For more than 500 years, Japanese culture has embraced the drinking of tea as a rich element of social, medicinal and spiritual practice. With strong links to Zen Buddhism,
The Japanese Tea Ceremony captures all the elements of Japanese philosophy and artistic beauty, and interweaves four principles – harmony (with people and nature), respect (for others), purity (of heart and mind), and tranquility. It grew from the custom of Zen Buddhist monks drinking tea from a single bronze bowl in front of a statue of their founder, Bodhidharma, during their act of worship. Over the centuries, rituals gradually developed around the religious significance and the use and appreciation of the utensils needed for preparing and serving tea.(Jane Pettigrew).
The Japanese concept of wabi-sabi is defined by the three realities that nothing lasts, nothing is finished and nothing is perfect. Wabi-sabi recalls the freshness that accompanies rustic simplicity, quietness and ‘flawed beauty” (Taro Gold, Living Wabi-Sabi). Seen, for example, in the Japanese tea ceremony, the pottery items used are often rustic and simple-looking. On a more spiritual level, wabi-sabi indicates an attitude of quiet refinement “characterized by humility, restraint, simplicity, naturalism, profundity, imperfection, and asymmetry” (Chanoyu: The Art of Tea).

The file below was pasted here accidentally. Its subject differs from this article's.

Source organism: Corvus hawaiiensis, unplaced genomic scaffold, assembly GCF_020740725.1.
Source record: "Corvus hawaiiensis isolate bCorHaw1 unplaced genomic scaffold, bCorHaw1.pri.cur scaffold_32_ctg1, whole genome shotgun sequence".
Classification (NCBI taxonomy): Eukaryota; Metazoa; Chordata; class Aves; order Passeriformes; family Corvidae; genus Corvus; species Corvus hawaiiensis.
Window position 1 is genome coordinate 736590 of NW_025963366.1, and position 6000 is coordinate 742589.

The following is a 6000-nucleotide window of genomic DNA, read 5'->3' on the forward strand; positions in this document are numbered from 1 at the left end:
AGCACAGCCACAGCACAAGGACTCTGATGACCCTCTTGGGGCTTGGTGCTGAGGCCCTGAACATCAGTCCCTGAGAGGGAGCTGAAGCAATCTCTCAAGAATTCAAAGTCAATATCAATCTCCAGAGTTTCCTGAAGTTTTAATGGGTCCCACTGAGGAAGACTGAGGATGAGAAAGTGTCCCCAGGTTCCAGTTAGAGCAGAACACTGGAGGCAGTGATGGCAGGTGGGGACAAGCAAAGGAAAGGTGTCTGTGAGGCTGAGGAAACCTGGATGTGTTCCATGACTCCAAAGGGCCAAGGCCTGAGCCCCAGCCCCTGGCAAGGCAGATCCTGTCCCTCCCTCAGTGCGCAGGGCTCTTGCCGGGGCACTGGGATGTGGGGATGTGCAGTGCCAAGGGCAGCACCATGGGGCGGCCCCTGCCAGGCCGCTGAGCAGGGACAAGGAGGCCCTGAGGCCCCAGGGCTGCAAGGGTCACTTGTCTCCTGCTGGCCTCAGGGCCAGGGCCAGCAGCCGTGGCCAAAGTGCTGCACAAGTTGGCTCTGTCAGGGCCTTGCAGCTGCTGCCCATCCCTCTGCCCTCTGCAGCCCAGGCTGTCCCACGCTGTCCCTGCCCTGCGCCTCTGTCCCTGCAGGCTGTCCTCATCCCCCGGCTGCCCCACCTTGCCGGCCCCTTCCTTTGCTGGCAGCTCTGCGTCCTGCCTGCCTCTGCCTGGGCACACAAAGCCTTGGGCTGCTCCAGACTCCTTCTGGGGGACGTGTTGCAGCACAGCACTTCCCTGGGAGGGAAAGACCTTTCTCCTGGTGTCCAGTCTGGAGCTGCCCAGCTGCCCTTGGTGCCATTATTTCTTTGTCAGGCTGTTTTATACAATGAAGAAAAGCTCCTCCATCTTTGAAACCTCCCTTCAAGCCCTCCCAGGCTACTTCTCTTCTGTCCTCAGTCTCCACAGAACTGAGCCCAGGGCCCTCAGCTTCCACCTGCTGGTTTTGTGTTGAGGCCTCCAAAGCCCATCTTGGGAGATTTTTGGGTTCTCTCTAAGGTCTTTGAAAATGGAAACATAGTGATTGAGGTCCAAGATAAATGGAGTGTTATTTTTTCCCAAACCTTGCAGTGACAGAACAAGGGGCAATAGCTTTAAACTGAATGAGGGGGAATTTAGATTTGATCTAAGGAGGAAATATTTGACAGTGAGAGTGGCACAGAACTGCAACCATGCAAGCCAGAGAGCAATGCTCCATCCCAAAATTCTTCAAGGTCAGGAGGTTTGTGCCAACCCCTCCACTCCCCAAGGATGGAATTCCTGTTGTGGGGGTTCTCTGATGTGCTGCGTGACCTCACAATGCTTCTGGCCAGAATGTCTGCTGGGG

A cup of tea enjoyed can be considered a gift. Now more than ever, I am painfully aware of how lucky I am to drink tea in a place of safe and calm. As my heart breaks for the victims in Japan, I am somewhat heartened to discover many tea companies who are working to provide much needed disaster relief for victims.
I’d like to share them with you (thanks to Tea Happiness, and Tea Pages blog for resources).
Will donate 40% to the Red Cross and searchdogfoundation.org.
Will donate 25% of sales to the Red Cross.
Will donate 30% of sales through end of March.
The Tea Spot (boulder)
Will donate 25% of Japanese tea sales to Doctors Without Borders.
Will donate 20% of all online sales.
I drink my tea with gratitude and hope you’ll help by making a donation here: